Laurence: Well, I think in the first place a few reasons. Coaching cannot work, as we mentioned before, if the person is not willing to enter a process of, I think reflection and self-positive but stillself-criticism, and then stepping back with someone to help you go through that. So that doesn't work. And I've got an example of someone who started coaching because they felt they had to or their management told them to do so, and the conversations were going nowhere. And when we did an initial session and wrap up session, and obviously we didn't feel the change, the person didn't express that they felt the change had happened. And I think if we thought through enough at the beginning, we would have realised it wasn't the right approach for that person. Something else was needed which was not coaching, because they were not ready to share that much at that stage.
Another thing that may not work is if the context is not the right one. I mean, we had an example of a manager who was a great expert, however his role was becoming increasingly complex in management. He wasn't happy with this. He wasn't doing really well in that respect. So he started coaching. But I think what will happen is we didn't see at the end of the process, it hadn't changed much we had the team's feedback which was similar to at the beginning. And what we realised isactually the position that he was in was actually probably not the right one for him, he was truly a great expert able to conduct change and that very specific area was working. When he came to managing people and giving them guidance, having them move on, he was not the right person. So, we ended up making a different decision and have had a discussion with him say, maybe this is the wrong context for you.
Sometimes if the person through the coaching decides that actually the path of their career is not with the company, you know, that happens, [you] should be okay with this because you don't coach people for them to behave the way you would like for them to behave you coach them - or you have them coached - to make sure that they are aligned with their own values principle and then they know how to how to handle situations in a process. If you're not prepared to do that as an organisation and you want to monitor people, then I guess coaching is not the right thing, because you always have to have in mind that you have to accept that if somebody comes to you after acoaching process saying, “well, listen, it's not the right context for me, what I want to do is actually not what I'm doing here”, but that's okay. It's better for everyone, better for the organisation, better for the person. And it's better for the coach because they know they've done a good job of trying to bring the person to where they should be. So I think that's a very important topic. Don't try to buy coaching to get the results you want as an organisation, it's really about trying to create the right ecosystem for the person to grow the way they should.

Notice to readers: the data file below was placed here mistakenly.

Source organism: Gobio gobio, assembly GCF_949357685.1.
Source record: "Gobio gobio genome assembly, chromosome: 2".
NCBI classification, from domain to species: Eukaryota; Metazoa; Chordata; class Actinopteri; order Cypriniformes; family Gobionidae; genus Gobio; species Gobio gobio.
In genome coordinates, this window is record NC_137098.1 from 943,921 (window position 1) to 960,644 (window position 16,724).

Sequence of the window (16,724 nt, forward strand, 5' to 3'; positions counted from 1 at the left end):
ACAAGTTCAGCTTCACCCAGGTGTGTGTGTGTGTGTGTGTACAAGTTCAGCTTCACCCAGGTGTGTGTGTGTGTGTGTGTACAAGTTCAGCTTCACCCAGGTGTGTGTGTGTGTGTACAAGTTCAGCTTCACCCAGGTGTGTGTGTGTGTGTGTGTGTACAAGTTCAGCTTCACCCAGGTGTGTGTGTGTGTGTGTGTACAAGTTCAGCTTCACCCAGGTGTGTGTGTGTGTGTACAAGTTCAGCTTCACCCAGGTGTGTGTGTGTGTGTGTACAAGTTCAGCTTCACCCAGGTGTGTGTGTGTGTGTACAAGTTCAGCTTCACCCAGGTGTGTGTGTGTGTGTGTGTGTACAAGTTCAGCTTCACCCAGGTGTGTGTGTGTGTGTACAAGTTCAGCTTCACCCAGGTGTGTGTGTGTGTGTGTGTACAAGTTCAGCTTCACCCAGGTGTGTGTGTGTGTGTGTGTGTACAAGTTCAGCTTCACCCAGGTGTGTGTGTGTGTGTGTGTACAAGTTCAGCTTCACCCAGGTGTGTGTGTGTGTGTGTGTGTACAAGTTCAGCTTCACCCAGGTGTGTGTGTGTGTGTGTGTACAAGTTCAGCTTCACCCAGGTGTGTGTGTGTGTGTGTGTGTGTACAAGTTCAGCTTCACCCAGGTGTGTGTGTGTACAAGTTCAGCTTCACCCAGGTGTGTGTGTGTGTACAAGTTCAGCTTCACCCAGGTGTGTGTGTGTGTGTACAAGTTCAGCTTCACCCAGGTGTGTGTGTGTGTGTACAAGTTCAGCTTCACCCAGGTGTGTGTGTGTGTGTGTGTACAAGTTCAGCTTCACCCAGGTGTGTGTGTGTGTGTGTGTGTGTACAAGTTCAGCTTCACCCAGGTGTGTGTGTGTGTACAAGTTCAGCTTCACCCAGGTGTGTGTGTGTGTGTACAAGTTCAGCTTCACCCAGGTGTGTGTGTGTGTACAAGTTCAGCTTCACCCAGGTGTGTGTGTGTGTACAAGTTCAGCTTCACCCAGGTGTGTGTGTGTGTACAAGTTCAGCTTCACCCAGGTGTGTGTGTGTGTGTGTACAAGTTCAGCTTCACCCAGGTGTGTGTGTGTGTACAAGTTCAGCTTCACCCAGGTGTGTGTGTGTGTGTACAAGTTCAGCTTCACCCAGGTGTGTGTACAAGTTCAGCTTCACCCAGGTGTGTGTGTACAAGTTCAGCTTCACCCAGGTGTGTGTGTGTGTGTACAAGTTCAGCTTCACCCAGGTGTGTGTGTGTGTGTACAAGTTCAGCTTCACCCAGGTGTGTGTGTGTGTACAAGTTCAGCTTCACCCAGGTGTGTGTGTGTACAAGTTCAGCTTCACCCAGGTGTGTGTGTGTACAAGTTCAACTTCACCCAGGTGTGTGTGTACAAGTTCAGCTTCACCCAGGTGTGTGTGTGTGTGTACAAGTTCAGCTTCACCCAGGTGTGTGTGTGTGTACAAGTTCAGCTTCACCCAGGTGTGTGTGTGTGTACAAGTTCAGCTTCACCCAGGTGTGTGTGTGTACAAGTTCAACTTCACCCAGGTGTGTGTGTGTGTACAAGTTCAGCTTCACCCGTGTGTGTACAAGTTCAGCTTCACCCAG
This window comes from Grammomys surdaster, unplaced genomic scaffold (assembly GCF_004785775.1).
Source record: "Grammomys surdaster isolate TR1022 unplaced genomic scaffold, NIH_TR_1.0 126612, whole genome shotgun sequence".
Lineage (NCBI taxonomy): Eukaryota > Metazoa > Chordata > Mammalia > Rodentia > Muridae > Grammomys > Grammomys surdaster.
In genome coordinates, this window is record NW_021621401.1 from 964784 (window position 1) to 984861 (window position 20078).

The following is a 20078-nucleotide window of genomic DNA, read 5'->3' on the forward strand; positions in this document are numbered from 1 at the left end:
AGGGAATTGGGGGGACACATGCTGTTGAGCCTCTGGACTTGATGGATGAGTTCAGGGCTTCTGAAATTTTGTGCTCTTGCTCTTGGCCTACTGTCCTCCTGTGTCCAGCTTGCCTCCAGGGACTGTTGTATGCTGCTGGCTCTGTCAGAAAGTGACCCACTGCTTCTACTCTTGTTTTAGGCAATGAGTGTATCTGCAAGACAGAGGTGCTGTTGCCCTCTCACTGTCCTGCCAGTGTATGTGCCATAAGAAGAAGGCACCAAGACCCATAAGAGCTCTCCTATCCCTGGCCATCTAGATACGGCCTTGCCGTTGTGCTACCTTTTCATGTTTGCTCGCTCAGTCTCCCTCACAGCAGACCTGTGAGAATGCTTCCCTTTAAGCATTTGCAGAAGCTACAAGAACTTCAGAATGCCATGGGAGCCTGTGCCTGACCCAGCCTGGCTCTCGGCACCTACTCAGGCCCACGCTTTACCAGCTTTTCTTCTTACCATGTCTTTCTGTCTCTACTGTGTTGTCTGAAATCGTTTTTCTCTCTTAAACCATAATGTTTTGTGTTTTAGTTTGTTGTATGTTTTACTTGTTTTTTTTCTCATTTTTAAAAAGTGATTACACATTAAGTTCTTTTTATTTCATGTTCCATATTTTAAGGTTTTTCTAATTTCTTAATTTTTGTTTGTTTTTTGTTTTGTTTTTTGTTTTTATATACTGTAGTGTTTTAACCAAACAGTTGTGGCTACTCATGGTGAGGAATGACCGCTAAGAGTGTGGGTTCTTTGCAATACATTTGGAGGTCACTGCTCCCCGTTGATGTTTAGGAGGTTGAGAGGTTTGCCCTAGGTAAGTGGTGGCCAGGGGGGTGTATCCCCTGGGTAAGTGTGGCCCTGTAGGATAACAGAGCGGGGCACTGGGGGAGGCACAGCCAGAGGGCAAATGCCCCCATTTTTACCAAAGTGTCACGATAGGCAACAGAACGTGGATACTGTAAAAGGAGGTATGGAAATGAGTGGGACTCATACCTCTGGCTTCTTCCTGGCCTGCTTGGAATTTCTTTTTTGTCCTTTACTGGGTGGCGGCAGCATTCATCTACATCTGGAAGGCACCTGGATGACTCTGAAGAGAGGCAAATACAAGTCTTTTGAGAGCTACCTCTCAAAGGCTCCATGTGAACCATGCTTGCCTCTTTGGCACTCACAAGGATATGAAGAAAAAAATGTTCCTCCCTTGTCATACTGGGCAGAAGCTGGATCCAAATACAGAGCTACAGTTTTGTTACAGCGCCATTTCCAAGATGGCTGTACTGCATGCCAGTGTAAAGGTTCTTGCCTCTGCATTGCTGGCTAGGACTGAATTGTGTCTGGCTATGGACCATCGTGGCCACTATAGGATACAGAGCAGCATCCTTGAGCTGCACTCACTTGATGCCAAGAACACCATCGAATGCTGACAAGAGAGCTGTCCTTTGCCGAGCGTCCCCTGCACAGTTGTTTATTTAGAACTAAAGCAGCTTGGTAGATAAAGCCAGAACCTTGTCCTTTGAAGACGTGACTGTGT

Simon: Yeah. And I can think of times where that's happened, and whether it's training courses or through coaching, and someone's telling me that actually I want to run a coffee shop, and here I am designing, coding or whatever it might be, and I want a shift in my world. Now, if they don't bring that to the table, they're still going to have that as a desire. And so they're either going to work with inner conflicts of ‘I'm doing something I don't want to do’ so guess what the quality is going to be like, or they come to the surface, and they go and have a conversation with somebody. It might have come up via coaching, but then they go and have a word with their manager. And they go ‘actually, look, we've got a coffee thing starting up here, would you like to be involved in how we go about doing that?’ And there might be some sort of balance whereby they're going to stay in the businessfor another six months, another year, another three years. Maybe their desire changes with time and they no longer want to run that coffee shop or whatever it might be. So the fact that they do want that now doesn't mean they're going to want that in the future. So let's bring it to the surface and have conversations.